The Migrant Caravan Probably Doesn’t Contain Many Criminals

One concern about the caravan of Central American migrants making its way to the U.S. border is that it may contain criminals. Although we don’t know the identities or criminal histories of the actual people in the caravan, we can get an indication by looking at estimates of the incarceration rates of immigrants in the United States who come from the Central American countries where the caravan originated.

Hondurans are likely the largest contingent in the caravan. The Honduran incarceration rate in the United States was 1,130 per 100,000 Hondurans in 2016 (Figure 1). The incarceration rate of native-born Americans is about 25 percent higher than for those born in Honduras at 1,498 per 100,000 natives. In 2016, the incarceration rate for immigrants from all of Mexico and Central America is about 35 percent below that of native-born Americans. 

Figure 1 controls for the size of the population to create a meaningful comparison of incarceration rates between the national-origin groups. For instance, the incarceration rate for American natives is 1,498 per 100,000 American natives and the Mexican incarceration rate is 996 per 100,000 Mexican-born residents in the United States. The incarceration rate for all immigrants from Mexico and Central America was 970 per 100,000 immigrants from that part of the world.    

The data for the estimates in this blog come from the 2016 American Community Survey (ACS). These are estimates from the group quarters population for those aged 18-54. Figure 1 is an estimate because not all inmates in group quarters are in correctional facilities. Most inmates in the public-use microdata version of the ACS are in correctional facilities, but the data also include those in mental health and elderly care institutions and in institutions for people with disabilities. As a result, we narrowed the age range to 18-54 to exclude most of those in mental health and retirement facilities.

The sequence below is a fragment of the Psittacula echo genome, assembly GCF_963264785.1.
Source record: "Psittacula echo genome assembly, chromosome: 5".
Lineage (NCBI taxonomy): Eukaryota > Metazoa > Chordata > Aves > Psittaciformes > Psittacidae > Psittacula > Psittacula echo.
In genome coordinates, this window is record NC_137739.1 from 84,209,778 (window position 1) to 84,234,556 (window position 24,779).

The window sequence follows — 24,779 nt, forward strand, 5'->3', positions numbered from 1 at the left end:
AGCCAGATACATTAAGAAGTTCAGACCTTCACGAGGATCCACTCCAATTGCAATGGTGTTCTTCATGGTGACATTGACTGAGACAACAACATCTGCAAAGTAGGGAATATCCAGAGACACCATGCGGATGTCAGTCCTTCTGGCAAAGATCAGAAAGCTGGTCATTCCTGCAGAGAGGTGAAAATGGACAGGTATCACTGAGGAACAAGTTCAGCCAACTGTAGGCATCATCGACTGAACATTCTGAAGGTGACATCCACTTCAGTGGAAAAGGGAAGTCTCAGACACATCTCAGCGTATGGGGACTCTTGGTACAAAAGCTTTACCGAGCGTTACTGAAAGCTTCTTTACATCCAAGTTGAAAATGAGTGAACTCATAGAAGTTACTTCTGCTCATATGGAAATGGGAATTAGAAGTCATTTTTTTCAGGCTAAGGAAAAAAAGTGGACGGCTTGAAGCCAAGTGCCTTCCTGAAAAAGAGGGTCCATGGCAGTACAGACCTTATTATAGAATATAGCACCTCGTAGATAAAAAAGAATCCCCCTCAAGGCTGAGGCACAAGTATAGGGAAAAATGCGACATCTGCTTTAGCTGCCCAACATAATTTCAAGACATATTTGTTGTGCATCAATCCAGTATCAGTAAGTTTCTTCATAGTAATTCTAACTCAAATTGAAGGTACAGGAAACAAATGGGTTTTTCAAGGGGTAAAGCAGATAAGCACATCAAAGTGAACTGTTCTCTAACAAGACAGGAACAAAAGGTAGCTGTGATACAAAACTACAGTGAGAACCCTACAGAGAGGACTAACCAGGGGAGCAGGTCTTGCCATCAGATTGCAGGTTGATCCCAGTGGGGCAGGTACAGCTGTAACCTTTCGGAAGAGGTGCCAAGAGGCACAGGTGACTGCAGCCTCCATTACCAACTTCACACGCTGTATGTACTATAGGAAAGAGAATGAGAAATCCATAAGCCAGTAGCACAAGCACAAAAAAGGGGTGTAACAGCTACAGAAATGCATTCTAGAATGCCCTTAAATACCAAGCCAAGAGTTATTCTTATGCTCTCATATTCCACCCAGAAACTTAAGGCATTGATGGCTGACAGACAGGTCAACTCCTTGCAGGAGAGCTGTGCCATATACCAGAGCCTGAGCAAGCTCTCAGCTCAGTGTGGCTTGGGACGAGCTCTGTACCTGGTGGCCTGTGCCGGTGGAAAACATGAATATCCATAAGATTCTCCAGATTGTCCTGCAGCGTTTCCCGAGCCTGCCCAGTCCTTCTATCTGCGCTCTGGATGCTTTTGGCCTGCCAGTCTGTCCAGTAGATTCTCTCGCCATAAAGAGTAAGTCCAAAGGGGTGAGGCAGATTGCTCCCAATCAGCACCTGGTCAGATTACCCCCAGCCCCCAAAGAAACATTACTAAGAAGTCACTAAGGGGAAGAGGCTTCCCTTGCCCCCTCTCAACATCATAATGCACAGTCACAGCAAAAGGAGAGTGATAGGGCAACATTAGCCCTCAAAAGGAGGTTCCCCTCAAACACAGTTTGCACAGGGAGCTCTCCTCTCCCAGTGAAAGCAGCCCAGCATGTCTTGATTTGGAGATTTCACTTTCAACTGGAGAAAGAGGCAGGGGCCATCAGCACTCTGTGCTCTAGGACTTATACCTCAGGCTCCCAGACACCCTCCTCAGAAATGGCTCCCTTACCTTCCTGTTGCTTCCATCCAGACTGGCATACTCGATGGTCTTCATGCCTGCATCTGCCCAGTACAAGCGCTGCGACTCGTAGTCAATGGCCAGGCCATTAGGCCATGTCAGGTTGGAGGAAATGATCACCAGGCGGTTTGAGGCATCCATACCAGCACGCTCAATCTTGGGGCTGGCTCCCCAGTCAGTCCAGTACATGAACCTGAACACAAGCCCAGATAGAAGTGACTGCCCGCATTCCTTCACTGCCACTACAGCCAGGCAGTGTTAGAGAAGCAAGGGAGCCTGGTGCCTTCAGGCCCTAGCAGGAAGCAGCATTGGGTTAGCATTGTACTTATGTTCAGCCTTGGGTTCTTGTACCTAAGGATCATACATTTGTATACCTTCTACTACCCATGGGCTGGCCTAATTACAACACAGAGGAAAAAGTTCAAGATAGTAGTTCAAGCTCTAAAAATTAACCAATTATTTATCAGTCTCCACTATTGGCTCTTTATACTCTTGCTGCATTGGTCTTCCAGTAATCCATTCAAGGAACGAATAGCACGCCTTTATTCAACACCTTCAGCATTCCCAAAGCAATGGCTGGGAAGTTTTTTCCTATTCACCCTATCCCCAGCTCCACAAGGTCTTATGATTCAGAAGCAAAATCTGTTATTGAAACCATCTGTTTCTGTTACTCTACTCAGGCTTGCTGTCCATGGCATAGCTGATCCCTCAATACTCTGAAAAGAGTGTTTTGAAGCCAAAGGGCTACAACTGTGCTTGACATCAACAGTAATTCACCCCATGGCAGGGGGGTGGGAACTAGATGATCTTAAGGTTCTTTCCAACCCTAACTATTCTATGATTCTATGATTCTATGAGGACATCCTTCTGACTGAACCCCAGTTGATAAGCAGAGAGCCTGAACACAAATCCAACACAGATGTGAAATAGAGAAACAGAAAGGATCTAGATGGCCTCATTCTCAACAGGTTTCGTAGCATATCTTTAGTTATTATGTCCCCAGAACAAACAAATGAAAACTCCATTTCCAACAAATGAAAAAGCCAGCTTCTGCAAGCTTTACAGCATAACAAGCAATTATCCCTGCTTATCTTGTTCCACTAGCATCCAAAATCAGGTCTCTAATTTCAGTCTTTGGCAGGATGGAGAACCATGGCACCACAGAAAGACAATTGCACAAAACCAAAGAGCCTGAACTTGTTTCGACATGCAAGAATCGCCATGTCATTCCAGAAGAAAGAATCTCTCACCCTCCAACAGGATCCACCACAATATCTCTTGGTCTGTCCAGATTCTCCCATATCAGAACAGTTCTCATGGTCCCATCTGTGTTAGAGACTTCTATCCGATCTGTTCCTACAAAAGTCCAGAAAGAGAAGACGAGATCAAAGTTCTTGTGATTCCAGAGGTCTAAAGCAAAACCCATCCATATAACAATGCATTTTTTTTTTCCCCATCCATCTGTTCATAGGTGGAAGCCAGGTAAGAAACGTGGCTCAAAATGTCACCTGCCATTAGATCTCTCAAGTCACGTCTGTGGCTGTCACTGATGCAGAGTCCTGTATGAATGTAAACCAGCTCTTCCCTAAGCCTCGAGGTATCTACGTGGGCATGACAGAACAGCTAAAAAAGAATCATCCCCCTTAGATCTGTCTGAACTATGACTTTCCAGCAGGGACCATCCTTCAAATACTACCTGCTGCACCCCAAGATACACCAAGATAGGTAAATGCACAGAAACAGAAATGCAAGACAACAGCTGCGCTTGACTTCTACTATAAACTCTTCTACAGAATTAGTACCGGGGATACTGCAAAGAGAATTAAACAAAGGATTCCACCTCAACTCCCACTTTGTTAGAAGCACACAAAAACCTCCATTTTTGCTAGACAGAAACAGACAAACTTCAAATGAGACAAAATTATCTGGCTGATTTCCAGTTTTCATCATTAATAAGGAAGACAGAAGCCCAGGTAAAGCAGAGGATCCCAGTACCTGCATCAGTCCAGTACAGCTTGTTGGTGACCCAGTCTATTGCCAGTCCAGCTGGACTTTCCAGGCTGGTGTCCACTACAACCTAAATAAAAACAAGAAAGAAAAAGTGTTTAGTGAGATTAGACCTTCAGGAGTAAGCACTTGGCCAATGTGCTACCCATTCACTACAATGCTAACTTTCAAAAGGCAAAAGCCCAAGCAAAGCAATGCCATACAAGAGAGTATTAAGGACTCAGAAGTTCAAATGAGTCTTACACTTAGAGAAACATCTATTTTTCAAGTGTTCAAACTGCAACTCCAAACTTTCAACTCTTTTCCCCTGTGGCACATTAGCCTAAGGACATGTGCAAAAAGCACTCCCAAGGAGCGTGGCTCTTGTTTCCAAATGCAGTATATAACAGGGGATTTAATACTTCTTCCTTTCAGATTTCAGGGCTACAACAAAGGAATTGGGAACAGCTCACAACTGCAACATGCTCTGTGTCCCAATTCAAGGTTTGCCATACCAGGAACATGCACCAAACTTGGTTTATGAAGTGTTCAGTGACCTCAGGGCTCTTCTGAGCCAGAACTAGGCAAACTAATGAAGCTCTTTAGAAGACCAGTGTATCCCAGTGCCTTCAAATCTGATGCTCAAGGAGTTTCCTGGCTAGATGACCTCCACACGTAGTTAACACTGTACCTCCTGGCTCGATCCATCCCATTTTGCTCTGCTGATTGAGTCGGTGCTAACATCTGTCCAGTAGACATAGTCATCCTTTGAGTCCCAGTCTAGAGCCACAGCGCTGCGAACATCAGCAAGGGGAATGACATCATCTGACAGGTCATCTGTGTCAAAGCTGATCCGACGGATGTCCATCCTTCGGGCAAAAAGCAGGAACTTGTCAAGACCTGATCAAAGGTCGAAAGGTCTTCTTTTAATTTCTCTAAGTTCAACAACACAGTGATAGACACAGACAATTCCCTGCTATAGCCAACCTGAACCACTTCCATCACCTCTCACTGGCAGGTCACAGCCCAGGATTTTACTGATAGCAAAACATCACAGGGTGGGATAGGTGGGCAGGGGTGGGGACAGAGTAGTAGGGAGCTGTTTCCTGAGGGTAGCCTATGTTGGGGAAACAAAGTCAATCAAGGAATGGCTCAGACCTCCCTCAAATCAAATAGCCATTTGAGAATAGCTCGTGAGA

Commenting on the likely criminality of members in the migrant caravan based on the incarceration rates of their co-nationals in the United States is not fully satisfying. People in the migrant caravan could be more crime-prone than their fellow countrymen in the United States, for instance. However, the incarceration rates of their fellow countrymen in the United States at least provide some evidence to cut through the political statements made without any evidence.    

Most of the members of the caravan will likely seek asylum in the United States while the others will try to enter unlawfully. The government will vet the asylum-seekers to identify serious criminals and national security threats. However, it is impossible to vet those who enter as illegal immigrants – which is one of the better arguments for allowing them to enter legally as they would then be subject to vetting.

Special thanks to Michelangelo Landgrave from crunching many of the numbers for this post.

October 30, 2018 3:06PM

C‑SPAN: Health Care and Campaign 2018

This weekend, I appeared on C-SPAN's Washington Journal alongside Families USA's Frederick Isasi to discuss "the role of health care  in the 2018 mid-term elections." Specific topics were covered include Cato's latest health care book, Overcharged: Why Americans Pay Too Much For Health Care; the recent vote by Senate Democrats that would have thrown patients with preexisting conditions out of their health plans and left them with no coverage; how ObamaCare's preexisting-conditions provisions are unpopular and reduce quality; how markets make access more secure for the sick than employer-sponsored plans; the benefits and costs of short-term plans; the Veterans Health Administration; the single-payer two-step; and how ObamaCare supporters want to take away your freedom to choose your health benefits.